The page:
A Research project normally starts with an ‘idea’. Someone has a yarn to the manager and asks why something could not be done differently.
If management thinks that the idea might have some value, a small team may be formed to undertake some preliminary investigations to determine whether the concept appears to be feasible.
If this process indicates that there might be value in investing time in exploring the concept, the next step should be to check what the taxation consequences might be. You have probably heard that Research & Development can be undertaken with some taxation advantages. However, do you know that you have to be a company to claim the specific taxation benefits that can be achieved from a Research & Development activity?
You do not need to have a minimum turnover or to be trading at a profit. You just need to have a company which will be the entity that undertakes the Research & Development research activities.
The next step is to check “prior art and literature”, to see whether someone else also thought of this idea, have already finalised their research and registered a patent somewhere in the world. If this has occurred, the Australian government is not going to allow your company to claim Research & Development taxation benefits to replicate research activities someone else has already undertaken.
When conducting the “prior art and literature” searches, it is important that the results of those searches are printed, dated and retained. This will help you establish at a certain time that you cannot find any prior art or literature that relates to your project. Furthermore, you have retained that information which will act as an evidence if you are required to justify why your company is entitled to the Research & Development tax offset.
What knowledge are you seeking?
The first segment of the Research & Development project is to pursue an “idea”. Then, if it looks interesting, conduct “prior art and literature” searches to see whether someone else has already registered this idea.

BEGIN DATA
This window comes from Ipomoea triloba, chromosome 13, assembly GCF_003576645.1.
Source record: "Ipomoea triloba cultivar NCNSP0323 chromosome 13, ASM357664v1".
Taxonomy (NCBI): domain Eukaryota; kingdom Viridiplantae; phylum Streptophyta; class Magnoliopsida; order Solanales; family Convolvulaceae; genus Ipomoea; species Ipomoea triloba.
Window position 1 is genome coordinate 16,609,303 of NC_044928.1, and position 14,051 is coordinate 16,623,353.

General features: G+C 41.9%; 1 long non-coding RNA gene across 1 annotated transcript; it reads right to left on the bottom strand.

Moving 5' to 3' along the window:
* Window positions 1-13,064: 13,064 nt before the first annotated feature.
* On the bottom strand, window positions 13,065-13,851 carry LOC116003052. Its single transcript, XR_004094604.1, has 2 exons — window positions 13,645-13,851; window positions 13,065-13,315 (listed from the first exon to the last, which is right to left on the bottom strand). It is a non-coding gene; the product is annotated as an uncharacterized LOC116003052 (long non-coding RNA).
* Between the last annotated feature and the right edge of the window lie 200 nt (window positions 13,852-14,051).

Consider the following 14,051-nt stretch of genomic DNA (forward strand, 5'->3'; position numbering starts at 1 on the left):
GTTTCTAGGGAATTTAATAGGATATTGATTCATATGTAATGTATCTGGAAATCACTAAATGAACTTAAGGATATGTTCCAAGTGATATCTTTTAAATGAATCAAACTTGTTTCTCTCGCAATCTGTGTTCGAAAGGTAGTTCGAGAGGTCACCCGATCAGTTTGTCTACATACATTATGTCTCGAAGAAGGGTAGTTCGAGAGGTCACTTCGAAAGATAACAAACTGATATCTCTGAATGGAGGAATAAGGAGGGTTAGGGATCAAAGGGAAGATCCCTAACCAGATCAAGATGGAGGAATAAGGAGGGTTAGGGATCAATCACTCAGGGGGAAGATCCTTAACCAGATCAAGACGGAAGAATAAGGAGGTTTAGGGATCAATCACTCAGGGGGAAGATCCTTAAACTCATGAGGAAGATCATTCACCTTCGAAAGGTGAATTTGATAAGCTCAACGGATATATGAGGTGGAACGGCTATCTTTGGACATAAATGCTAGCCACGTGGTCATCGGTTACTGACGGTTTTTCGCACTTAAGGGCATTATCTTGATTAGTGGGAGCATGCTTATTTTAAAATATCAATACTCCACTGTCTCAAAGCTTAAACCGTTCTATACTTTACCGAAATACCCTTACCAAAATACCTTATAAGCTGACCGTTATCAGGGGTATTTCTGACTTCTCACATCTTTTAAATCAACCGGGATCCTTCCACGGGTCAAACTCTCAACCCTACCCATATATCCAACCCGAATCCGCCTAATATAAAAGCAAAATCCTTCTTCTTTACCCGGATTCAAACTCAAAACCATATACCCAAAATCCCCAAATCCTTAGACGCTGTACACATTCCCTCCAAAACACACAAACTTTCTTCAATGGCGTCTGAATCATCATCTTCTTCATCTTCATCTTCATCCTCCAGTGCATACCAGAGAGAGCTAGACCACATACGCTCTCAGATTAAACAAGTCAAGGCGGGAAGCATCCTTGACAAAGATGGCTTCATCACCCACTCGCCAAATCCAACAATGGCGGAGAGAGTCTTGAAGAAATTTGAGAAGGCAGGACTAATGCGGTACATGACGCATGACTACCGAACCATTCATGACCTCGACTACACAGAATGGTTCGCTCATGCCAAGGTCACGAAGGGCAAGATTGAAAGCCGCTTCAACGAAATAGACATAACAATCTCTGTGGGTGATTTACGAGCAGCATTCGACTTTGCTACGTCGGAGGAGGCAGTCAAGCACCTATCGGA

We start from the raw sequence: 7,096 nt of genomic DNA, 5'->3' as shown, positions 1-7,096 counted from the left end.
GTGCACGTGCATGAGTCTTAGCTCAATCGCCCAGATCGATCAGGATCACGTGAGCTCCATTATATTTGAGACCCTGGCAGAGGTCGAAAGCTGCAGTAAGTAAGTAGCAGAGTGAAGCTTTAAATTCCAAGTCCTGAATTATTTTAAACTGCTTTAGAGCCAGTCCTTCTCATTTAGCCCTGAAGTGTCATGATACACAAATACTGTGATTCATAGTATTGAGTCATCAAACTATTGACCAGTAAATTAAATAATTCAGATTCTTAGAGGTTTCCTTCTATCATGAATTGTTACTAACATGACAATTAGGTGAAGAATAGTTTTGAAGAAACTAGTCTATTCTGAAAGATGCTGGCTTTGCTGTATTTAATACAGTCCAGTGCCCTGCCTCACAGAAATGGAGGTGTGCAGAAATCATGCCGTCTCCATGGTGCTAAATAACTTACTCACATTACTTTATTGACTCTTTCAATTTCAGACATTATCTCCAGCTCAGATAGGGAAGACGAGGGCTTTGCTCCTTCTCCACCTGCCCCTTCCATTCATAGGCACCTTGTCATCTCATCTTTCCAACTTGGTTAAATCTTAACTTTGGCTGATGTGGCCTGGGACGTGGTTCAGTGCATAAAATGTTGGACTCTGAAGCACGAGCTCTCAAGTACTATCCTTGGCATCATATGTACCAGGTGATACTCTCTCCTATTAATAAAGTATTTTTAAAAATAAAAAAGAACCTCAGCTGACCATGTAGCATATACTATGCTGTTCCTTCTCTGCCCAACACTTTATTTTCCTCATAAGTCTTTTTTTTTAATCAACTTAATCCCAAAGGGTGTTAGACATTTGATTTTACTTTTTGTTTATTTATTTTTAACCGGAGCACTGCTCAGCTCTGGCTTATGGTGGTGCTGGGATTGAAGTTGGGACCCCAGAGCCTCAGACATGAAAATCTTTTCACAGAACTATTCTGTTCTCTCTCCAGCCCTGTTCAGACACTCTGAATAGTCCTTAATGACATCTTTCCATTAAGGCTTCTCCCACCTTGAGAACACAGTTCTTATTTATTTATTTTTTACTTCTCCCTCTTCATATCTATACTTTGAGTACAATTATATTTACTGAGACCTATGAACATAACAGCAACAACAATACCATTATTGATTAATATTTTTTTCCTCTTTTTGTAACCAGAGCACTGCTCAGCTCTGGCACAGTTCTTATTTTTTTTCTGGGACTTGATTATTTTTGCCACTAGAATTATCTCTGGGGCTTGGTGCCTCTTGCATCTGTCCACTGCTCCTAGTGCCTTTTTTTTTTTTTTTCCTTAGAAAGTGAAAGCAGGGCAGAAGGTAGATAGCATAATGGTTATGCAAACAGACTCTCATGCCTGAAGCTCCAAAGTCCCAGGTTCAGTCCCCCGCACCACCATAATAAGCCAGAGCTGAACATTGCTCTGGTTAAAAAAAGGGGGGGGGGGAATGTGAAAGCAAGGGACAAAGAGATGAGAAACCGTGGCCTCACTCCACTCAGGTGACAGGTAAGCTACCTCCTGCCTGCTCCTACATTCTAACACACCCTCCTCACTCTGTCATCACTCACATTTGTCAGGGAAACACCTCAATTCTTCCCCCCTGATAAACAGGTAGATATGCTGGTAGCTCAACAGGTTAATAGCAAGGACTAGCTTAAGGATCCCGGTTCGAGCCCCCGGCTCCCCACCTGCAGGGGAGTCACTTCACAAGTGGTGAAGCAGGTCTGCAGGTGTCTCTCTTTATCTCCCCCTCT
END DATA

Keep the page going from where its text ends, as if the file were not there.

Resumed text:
Once this work is completed, and if you think that the idea might be beneficial, you then need to start assembling the key material that you are going to need to be able to claim the Research & Development tax offset.
This starts with the “core activities” that you are proposing for the project…
There must be at least one core Research & Development process in every Research & Development tax offset claim, where knowledge cannot be known or determined in advance on the basis of current knowledge, information or experience and can only be determined by applying a “systematic progression of work”.
The activity needs to be conducted for the purpose of “generating new knowledge or information” relating to new or improved materials, products, devices, processes or services.
You are then required to determine the “hypothesis or hypotheses” for this particular research project.
The hypothesis is a statement which can be proven right or wrong by conducting an experiment.
Full records are required to be maintained of the experiments conducted to prove or disprove the hypothesis statement.
The experiments might not prove a “hypothesis” and you might think that you will not be able to claim the R&D tax offset. This is incorrect. As long as the various steps of the Research & Development process have been documented, the experiments were conducted and full details of the results recorded, the company will be able to claim the expenditure as part of a Research & Development tax offset.
Research and Development documentation is important
When a company undertakes Research & Development, the focus should be on safeguarding the potentially valuable asset that is being created.
The protection of intellectual property starts with the team that are going to be involved in the research activities.
Management should check the employment agreements for the team assembled for the research project. Does the agreement adequately cover research activities in which the team member will be involved? If not, consideration should be given to drafting an updated employment agreement.
Contractors and consultants proposed to be engaged on the research activities should be invited to be involved so long as an appropriate intellectual property agreement and confidentiality agreement are signed.
In most situations, unless these agreements have been signed, the contractor/consultant retains ownership of the intellectual property relating to their services.
Companies undertaking research activities should obtain legal advice before engaging a contractor/consultant to work on a research project.
It is the company’s responsibility to maintain records that identify who performed the various components of the work on a research project.
This means that, for contractors and consultants, a written agreement has been prepared specifying the work to be undertaken and that tax invoices are received to substantiate each payment.
Being diligent on the documentation with employees, contractors and consultants relating to research projects could save the Company Directors considerable heartache relating to the intellectual property being developed.
Towers Business Development are familiar with the Research & Development process and can assist companies on the entire research and development journey. To find out more, contact Peter Towers on 1800 232 088.